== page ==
Posted on: October 19, 2009 2:30 pm
The Falcons come off an 11-5 season under their new coach and new GM, and they start the year with a scorching hot 6-2 record.
Yes, I know they've only played five games and are now 4-1. That was a flashback to 2005. The problem then was that injuries were building up throughout that early run. And by midseason, a whole lot of backups (and in some cases, backups to the backups) were getting a whole lot of playing time.
The result... the Falcons won only two games in the second half of the season and finished 8-8, missing the playoffs.
This year's initial roster had much better depth. But you can only go two or three deep at any position when you're limited to a 53-man total and a 45-man game day active roster. So regardless of how deep you are coming out of the gate, if you get multiple injuries at one position, it's a problem.
This year, the Falcons had their bye in week four. Atlanta is now two weeks into a stretch of thirteen straight games without a rest. And the injuries are starting to pile up.
It didn't get as much attention as when Brian Williams or Jerious Norwood went out, but Atlanta also lost backup safety William Moore... again. Moore left the game with another hamstring problem. It's turning into the same situation the team had with Laurent Robinson last year. Robinson played well in 2008 - for a grand total of five quarters at WR. But he missed a lot of preseason and early season action with an injury, then tweaked his hamstring, and then re-injured it the moment he returned to practice. Now it's happening with Moore. Hopefully the Falcons won't give up on their second round DB and give him away in a bad trade the way they did their third round WR.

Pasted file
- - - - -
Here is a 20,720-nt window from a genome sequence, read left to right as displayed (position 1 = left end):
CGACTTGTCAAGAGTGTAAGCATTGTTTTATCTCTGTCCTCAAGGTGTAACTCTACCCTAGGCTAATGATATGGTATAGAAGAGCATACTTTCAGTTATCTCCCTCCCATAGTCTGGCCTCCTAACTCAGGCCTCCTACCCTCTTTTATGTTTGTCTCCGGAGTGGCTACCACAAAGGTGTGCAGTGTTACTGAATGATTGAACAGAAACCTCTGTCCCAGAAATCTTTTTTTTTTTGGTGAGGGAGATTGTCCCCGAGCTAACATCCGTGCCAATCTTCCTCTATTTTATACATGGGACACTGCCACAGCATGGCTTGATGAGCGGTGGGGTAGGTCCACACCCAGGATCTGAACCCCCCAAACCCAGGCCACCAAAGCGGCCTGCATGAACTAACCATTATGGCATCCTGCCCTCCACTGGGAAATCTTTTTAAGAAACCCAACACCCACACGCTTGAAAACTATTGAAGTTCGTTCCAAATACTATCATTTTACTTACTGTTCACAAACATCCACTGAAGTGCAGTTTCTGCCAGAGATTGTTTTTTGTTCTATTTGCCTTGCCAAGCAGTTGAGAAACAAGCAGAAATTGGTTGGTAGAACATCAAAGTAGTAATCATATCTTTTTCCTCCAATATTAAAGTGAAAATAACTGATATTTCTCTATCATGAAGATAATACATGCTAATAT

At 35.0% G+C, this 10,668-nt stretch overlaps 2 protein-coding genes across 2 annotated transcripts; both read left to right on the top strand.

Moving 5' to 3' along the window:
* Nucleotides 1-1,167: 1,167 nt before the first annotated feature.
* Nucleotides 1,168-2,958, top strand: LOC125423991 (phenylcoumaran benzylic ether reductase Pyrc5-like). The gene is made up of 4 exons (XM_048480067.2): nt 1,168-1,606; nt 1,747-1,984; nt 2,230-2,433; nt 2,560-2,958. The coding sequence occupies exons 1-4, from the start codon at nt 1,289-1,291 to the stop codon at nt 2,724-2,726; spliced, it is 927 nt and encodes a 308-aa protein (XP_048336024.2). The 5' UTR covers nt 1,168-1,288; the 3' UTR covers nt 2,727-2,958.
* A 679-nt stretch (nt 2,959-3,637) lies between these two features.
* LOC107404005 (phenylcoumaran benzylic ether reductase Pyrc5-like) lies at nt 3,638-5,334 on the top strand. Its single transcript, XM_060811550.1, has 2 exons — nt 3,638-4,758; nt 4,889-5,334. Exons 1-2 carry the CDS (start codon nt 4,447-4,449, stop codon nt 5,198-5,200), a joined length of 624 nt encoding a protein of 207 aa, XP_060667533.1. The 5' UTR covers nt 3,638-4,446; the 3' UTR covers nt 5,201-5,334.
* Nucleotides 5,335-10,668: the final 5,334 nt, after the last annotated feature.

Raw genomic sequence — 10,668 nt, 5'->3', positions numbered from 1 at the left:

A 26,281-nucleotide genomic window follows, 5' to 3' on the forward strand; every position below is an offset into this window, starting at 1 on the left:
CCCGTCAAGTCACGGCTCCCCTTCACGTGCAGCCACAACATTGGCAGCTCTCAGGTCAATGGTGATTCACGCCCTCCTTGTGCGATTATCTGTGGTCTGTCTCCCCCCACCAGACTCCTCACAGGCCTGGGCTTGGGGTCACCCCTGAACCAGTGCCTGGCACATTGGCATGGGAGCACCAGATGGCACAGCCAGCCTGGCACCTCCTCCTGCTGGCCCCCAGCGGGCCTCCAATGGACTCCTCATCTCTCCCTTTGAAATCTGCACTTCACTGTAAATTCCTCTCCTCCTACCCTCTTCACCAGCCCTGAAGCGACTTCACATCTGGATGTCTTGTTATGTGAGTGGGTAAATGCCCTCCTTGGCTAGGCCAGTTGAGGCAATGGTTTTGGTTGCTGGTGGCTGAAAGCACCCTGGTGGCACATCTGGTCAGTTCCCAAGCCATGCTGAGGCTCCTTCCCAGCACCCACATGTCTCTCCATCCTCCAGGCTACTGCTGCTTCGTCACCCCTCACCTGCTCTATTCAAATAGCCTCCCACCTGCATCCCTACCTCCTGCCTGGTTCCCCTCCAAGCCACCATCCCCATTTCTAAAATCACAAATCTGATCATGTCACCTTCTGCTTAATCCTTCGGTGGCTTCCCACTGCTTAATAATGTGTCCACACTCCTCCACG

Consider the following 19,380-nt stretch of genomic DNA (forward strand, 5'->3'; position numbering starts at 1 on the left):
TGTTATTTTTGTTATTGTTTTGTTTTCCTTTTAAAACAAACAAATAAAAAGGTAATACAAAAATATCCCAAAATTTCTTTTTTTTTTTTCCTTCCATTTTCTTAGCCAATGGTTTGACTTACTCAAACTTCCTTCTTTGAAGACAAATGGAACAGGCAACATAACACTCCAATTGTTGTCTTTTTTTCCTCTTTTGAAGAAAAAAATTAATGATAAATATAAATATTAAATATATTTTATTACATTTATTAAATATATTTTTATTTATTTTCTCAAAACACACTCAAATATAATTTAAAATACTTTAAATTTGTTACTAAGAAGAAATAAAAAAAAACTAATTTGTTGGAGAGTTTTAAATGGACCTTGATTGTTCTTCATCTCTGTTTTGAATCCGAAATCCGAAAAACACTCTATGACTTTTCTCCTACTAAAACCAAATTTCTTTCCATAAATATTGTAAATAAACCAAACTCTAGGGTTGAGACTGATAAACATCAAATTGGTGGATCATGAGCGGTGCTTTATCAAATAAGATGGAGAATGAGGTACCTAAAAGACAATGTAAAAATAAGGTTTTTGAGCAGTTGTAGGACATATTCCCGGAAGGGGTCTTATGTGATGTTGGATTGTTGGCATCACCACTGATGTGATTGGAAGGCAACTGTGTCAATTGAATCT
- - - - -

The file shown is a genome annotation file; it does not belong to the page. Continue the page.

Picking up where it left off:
The catch - Antoine Harris is still out with his knee injury, not practicing at all last week. So the Falcons don't have a healthy backup safety on the roster at all. And the main guy who would sub at safety in an emergency... Brian Williams. Uh oh.
The usual practice is for the team to wait until Wednesday to talk about the extent of injuries, since that's when the first official injury report of the week gets released. It also fits the team's regular schedule, since the injured players would normally spend most of the day with medical staff. Smitty wouldn't have the latest info until after he meets with the media. (That's by design - it's simple to deflect questions when you really don't have any info.) And Tuesday is the team's day off, so the Wednesday afternoon Q&A after practice is the first time the word gets out.
But this week may be treated a little differently since the trade deadline is tomorrow. The team's own front office absolutely HAS to know ASAP if Norwood and Williams will be out for the year or an extended time so that they can have a day to work the phones and make a deal if needed. And if Smitty has that info (or if Daryl Ledbetter or another writer thinks about it and manages to corner Dimitroff), the team is usually pretty good about at least summarizing it.